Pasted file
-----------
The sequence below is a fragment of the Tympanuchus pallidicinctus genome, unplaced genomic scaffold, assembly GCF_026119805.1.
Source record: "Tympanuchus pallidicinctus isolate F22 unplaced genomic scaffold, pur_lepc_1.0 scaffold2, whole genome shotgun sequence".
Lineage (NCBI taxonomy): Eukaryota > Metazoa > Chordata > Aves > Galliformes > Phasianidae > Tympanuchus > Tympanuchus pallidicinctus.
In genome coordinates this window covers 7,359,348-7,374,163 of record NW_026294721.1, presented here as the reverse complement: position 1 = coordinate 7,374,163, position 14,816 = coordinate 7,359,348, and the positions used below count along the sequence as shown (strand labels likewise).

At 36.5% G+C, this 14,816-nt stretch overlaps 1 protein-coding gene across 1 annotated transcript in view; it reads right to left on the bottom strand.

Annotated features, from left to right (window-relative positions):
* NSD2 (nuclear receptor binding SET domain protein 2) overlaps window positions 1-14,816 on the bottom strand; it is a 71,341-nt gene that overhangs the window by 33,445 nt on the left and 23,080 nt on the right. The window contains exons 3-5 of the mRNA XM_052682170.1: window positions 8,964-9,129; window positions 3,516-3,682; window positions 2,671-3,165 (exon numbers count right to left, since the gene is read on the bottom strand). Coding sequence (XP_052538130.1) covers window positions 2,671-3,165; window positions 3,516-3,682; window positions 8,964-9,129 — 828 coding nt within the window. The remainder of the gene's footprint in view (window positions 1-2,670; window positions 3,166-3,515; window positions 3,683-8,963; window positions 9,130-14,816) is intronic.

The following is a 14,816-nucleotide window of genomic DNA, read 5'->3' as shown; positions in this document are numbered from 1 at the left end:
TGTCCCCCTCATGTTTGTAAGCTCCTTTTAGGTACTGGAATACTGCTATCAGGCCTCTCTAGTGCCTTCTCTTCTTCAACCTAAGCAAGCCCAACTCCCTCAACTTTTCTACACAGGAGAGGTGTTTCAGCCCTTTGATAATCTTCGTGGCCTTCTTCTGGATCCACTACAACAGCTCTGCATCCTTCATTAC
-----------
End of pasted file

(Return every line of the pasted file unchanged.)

The sequence below is a fragment of the Tympanuchus pallidicinctus genome, unplaced genomic scaffold, assembly GCF_026119805.1.
Source record: "Tympanuchus pallidicinctus isolate F22 unplaced genomic scaffold, pur_lepc_1.0 scaffold2, whole genome shotgun sequence".
Lineage (NCBI taxonomy): Eukaryota > Metazoa > Chordata > Aves > Galliformes > Phasianidae > Tympanuchus > Tympanuchus pallidicinctus.
In genome coordinates this window covers 7,359,348-7,374,163 of record NW_026294721.1, presented here as the reverse complement: position 1 = coordinate 7,374,163, position 14,816 = coordinate 7,359,348, and the positions used below count along the sequence as shown (strand labels likewise).

At 36.5% G+C, this 14,816-nt stretch overlaps 1 protein-coding gene across 1 annotated transcript in view; it reads right to left on the bottom strand.

Annotated features, from left to right (window-relative positions):
* NSD2 (nuclear receptor binding SET domain protein 2) overlaps window positions 1-14,816 on the bottom strand; it is a 71,341-nt gene that overhangs the window by 33,445 nt on the left and 23,080 nt on the right. The window contains exons 3-5 of the mRNA XM_052682170.1: window positions 8,964-9,129; window positions 3,516-3,682; window positions 2,671-3,165 (exon numbers count right to left, since the gene is read on the bottom strand). Coding sequence (XP_052538130.1) covers window positions 2,671-3,165; window positions 3,516-3,682; window positions 8,964-9,129 — 828 coding nt within the window. The remainder of the gene's footprint in view (window positions 1-2,670; window positions 3,166-3,515; window positions 3,683-8,963; window positions 9,130-14,816) is intronic.

The following is a 14,816-nucleotide window of genomic DNA, read 5'->3' as shown; positions in this document are numbered from 1 at the left end:
TGTCCCCCTCATGTTTGTAAGCTCCTTTTAGGTACTGGAATACTGCTATCAGGCCTCTCTAGTGCCTTCTCTTCTTCAACCTAAGCAAGCCCAACTCCCTCAACTTTTCTACACAGGAGAGGTGTTTCAGCCCTTTGATAATCTTCGTGGCCTTCTTCTGGATCCACTACAACAGCTCTGCATCCTTCATTAC